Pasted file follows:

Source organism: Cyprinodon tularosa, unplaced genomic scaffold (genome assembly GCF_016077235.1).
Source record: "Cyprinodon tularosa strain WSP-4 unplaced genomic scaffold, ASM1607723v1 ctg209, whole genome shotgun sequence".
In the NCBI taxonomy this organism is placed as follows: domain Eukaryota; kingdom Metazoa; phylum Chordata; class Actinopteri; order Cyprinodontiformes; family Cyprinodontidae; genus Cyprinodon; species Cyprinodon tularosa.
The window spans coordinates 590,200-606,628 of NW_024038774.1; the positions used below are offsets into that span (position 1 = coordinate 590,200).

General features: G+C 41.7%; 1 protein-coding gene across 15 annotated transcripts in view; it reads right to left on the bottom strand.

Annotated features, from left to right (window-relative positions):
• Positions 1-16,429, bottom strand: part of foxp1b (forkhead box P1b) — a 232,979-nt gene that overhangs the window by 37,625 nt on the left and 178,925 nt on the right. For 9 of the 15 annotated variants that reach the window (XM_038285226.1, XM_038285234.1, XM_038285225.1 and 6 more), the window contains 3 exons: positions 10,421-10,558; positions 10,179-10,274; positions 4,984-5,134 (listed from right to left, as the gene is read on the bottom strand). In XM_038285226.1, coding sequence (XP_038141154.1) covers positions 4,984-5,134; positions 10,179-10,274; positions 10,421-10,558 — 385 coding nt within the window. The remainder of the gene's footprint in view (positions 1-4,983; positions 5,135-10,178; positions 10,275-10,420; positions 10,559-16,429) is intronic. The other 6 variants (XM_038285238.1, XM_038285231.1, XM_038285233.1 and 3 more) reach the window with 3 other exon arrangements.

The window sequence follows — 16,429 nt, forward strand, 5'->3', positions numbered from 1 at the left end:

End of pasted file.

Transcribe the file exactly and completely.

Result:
Source organism: Cyprinodon tularosa, unplaced genomic scaffold (genome assembly GCF_016077235.1).
Source record: "Cyprinodon tularosa strain WSP-4 unplaced genomic scaffold, ASM1607723v1 ctg209, whole genome shotgun sequence".
In the NCBI taxonomy this organism is placed as follows: domain Eukaryota; kingdom Metazoa; phylum Chordata; class Actinopteri; order Cyprinodontiformes; family Cyprinodontidae; genus Cyprinodon; species Cyprinodon tularosa.
The window spans coordinates 590,200-606,628 of NW_024038774.1; the positions used below are offsets into that span (position 1 = coordinate 590,200).

General features: G+C 41.7%; 1 protein-coding gene across 15 annotated transcripts in view; it reads right to left on the bottom strand.

Annotated features, from left to right (window-relative positions):
• Positions 1-16,429, bottom strand: part of foxp1b (forkhead box P1b) — a 232,979-nt gene that overhangs the window by 37,625 nt on the left and 178,925 nt on the right. For 9 of the 15 annotated variants that reach the window (XM_038285226.1, XM_038285234.1, XM_038285225.1 and 6 more), the window contains 3 exons: positions 10,421-10,558; positions 10,179-10,274; positions 4,984-5,134 (listed from right to left, as the gene is read on the bottom strand). In XM_038285226.1, coding sequence (XP_038141154.1) covers positions 4,984-5,134; positions 10,179-10,274; positions 10,421-10,558 — 385 coding nt within the window. The remainder of the gene's footprint in view (positions 1-4,983; positions 5,135-10,178; positions 10,275-10,420; positions 10,559-16,429) is intronic. The other 6 variants (XM_038285238.1, XM_038285231.1, XM_038285233.1 and 3 more) reach the window with 3 other exon arrangements.

The window sequence follows — 16,429 nt, forward strand, 5'->3', positions numbered from 1 at the left end: